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Payless Shoesource, Inc. v. Travelers Companies

November 10, 2009


Appeal from the United States District Court for the District of Kansas, (D.C. No. 07-CV-4075-JAR).

The opinion of the court was delivered by: Gorsuch, Circuit Judge.


Before O'BRIEN, SEYMOUR, and GORSUCH, Circuit Judges.

This is a dispute over the meaning of a misplaced modifier. Travelers doesn't disagree that a critical modifying clause in the insurance policy it issued may be misplaced as a matter of good grammar. It argues, though, that the meaning of the document remains clear and clearly excludes coverage for Payless's claim. Payless replies that the (mis)placement of the modifying clause precludes Travelers' interpretation, or at least renders the insurance policy's meaning ambiguous. At summary judgment, the district court rejected Payless's arguments and entered judgment for Travelers. Payless now seeks to have that ruling undone. But while misplaced modifiers are syntactical sins righteously condemned by English teachers everywhere, our job is not to critique the parties' grammar, but only, if possible, to adduce and enforce their contract's meaning. Here, a punctuation peccadillo notwithstanding, the meaning of the parties' contract is unambiguous. By operation of the plain terms of the agreement, Payless has no claim for coverage against Travelers, and so we affirm.


This insurance coverage dispute is the offspring of an earlier state class action lawsuit, and some appreciation of that earlier lawsuit is essential to understanding the one now before us. In 2003, a group of present and former Payless employees filed a class action against the company in California state court. Known for the lead plaintiff, Lorena Delgado, the class action suit charged that Payless unlawfully required hourly employees to work "off the clock" without compensation and did various other things proscribed by the California Labor Code, the California Business & Professions Code, and state common law. When Payless learned of the Delgado suit, it notified its insurer, Travelers, and asked the company to cover its litigation costs, as well as any eventual liability Payless might incur. Travelers responded by denying coverage, asserting that the violations of law alleged in Delgado fell outside the bounds of the policy's terms.

It is this denial of coverage that gives rise to our current case. After some wrangling, Payless settled with the Delgado plaintiffs for approximately $2.45 million, including roughly $1.3 million for class members and $900,000 for their attorneys. Payless then sued Travelers in Kansas state court seeking to recoup these costs and its costs of defending the suit. Travelers removed the case to federal court, noting the parties' diversity of citizenship, and each party eventually filed for summary judgment. In a thorough opinion, the district court granted Travelers' motion, denied Payless's, and entered a final judgment for Travelers. Payless now appeals that judgment, asking us to hold that the parties' insurance contract requires judgment in its favor, or at least precludes entry of judgment for Travelers.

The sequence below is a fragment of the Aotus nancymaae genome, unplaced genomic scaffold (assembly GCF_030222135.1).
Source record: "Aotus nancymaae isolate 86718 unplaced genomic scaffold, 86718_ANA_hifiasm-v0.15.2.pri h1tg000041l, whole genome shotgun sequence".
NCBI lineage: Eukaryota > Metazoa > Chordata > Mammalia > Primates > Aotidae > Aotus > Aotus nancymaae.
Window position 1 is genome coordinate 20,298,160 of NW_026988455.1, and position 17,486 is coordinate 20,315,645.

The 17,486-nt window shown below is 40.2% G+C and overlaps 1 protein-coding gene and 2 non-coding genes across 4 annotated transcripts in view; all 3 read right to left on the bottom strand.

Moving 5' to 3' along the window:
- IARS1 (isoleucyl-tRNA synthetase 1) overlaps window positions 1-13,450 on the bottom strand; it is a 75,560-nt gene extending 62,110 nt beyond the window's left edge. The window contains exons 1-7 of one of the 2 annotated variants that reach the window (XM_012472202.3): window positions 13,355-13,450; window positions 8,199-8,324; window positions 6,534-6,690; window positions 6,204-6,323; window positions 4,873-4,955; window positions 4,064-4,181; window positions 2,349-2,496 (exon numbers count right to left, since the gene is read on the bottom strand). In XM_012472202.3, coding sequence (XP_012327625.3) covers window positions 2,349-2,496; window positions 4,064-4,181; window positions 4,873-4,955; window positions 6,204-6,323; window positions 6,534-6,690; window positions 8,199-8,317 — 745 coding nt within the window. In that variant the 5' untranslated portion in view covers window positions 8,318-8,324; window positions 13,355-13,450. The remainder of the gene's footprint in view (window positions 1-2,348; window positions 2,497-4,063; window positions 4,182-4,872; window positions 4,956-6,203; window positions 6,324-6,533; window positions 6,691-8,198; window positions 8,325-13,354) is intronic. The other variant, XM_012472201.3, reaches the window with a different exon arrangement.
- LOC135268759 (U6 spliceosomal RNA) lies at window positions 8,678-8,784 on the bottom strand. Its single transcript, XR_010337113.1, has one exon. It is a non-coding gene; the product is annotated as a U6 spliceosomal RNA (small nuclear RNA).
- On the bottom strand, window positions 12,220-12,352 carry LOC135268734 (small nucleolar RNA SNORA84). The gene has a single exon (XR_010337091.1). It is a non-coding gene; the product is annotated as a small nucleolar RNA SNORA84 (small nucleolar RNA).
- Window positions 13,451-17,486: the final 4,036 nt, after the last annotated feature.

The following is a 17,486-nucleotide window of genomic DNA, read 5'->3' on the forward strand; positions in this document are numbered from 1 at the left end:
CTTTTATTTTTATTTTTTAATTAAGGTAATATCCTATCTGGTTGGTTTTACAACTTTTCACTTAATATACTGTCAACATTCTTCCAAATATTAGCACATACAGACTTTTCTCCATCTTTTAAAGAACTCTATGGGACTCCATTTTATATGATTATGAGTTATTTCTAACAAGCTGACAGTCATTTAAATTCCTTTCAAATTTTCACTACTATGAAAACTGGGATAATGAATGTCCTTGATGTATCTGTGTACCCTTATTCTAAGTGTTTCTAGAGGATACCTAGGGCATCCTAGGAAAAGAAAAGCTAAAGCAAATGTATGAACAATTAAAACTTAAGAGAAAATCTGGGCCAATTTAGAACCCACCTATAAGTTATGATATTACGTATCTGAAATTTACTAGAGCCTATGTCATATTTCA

We review appeals from a district court's decision to grant summary judgment de novo, and will affirm only if, viewing the facts in the light most favorable to the non-movant, we discern no genuine dispute of material fact in need of resolution by a factfinder and conclude that the movant is entitled to judgment as a matter of law. Fed. R. Civ. P. 56(c). In making our Rule 56 assessment in this diversity suit, the parties agree that the substantive law we must apply is Kansas law.

The central battleground on which the parties pitch this appeal is Exclusion A.3 of Payless's Employment Practices Liability Policy. That exclusion states that:

The Insurer shall not be liable for Loss on account of any Claim made against any Insured... for an actual or alleged violation of the Fair Labor Standards Act (except the Equal Pay Act), the National Labor Relations Act, the Worker Adjustment and Retraining Notification Act, the Consolidated Omnibus Budget Reconciliation Act of 1985, the Occupational Safety and Health Act, the Employee Retirement Security Act of 1974, any workers' compensation, unemployment insurance, social security, or disability benefits law, other similar provisions of any federal, state, or local statutory or common law or any amendments, rules or regulations promulgated under any of the foregoing; provided, however, this exclusion shall not apply to any Claim for any actual or alleged retaliatory treatment on account of the exercise of rights pursuant to any such law, rule or regulation.

J.A. at 24-25 (emphasis added).

Travelers' argument for summary judgment proceeds in two movements. First, it submits that the language of this exclusion unambiguously precludes coverage not just for claims arising under the FLSA, as discussed in the exclusion's first clause, but also for claims involving violations of state laws that are "similar" to the FLSA, pursuant to the exclusion's final clause. Second, Travelers contends that the provisions of state law at issue in the Delgado suit are essentially state analogs to the FLSA and thus excluded from coverage because they are "similar." Payless, of ...

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